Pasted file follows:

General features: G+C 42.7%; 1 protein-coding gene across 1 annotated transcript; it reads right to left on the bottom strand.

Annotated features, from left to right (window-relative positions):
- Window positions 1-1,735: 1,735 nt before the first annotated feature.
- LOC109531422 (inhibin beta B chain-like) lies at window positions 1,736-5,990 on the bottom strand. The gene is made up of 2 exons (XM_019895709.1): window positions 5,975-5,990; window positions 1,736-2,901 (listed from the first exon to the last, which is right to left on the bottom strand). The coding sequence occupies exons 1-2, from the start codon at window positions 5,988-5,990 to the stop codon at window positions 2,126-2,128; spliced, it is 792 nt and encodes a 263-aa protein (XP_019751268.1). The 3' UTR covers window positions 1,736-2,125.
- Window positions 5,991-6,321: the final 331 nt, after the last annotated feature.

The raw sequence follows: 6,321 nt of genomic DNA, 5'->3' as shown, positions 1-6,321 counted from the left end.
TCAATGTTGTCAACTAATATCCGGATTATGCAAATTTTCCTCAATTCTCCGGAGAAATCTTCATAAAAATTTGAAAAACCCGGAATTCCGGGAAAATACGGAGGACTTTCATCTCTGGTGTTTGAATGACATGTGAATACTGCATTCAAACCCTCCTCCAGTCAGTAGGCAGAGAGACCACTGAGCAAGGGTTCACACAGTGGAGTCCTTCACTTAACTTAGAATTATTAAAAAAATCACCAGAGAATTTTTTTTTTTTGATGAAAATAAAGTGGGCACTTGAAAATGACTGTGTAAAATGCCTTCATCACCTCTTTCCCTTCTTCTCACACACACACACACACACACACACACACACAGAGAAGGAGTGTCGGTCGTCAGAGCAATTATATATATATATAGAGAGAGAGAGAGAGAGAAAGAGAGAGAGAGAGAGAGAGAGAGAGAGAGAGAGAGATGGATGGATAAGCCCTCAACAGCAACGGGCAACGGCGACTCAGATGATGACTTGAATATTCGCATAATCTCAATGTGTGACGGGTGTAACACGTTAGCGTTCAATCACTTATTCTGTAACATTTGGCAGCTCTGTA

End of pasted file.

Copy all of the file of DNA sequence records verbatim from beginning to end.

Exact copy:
General features: G+C 42.7%; 1 protein-coding gene across 1 annotated transcript; it reads right to left on the bottom strand.

Annotated features, from left to right (window-relative positions):
- Window positions 1-1,735: 1,735 nt before the first annotated feature.
- LOC109531422 (inhibin beta B chain-like) lies at window positions 1,736-5,990 on the bottom strand. The gene is made up of 2 exons (XM_019895709.1): window positions 5,975-5,990; window positions 1,736-2,901 (listed from the first exon to the last, which is right to left on the bottom strand). The coding sequence occupies exons 1-2, from the start codon at window positions 5,988-5,990 to the stop codon at window positions 2,126-2,128; spliced, it is 792 nt and encodes a 263-aa protein (XP_019751268.1). The 3' UTR covers window positions 1,736-2,125.
- Window positions 5,991-6,321: the final 331 nt, after the last annotated feature.

The raw sequence follows: 6,321 nt of genomic DNA, 5'->3' as shown, positions 1-6,321 counted from the left end.
TCAATGTTGTCAACTAATATCCGGATTATGCAAATTTTCCTCAATTCTCCGGAGAAATCTTCATAAAAATTTGAAAAACCCGGAATTCCGGGAAAATACGGAGGACTTTCATCTCTGGTGTTTGAATGACATGTGAATACTGCATTCAAACCCTCCTCCAGTCAGTAGGCAGAGAGACCACTGAGCAAGGGTTCACACAGTGGAGTCCTTCACTTAACTTAGAATTATTAAAAAAATCACCAGAGAATTTTTTTTTTTTGATGAAAATAAAGTGGGCACTTGAAAATGACTGTGTAAAATGCCTTCATCACCTCTTTCCCTTCTTCTCACACACACACACACACACACACACACACACAGAGAAGGAGTGTCGGTCGTCAGAGCAATTATATATATATATAGAGAGAGAGAGAGAGAGAAAGAGAGAGAGAGAGAGAGAGAGAGAGAGAGAGAGAGATGGATGGATAAGCCCTCAACAGCAACGGGCAACGGCGACTCAGATGATGACTTGAATATTCGCATAATCTCAATGTGTGACGGGTGTAACACGTTAGCGTTCAATCACTTATTCTGTAACATTTGGCAGCTCTGTA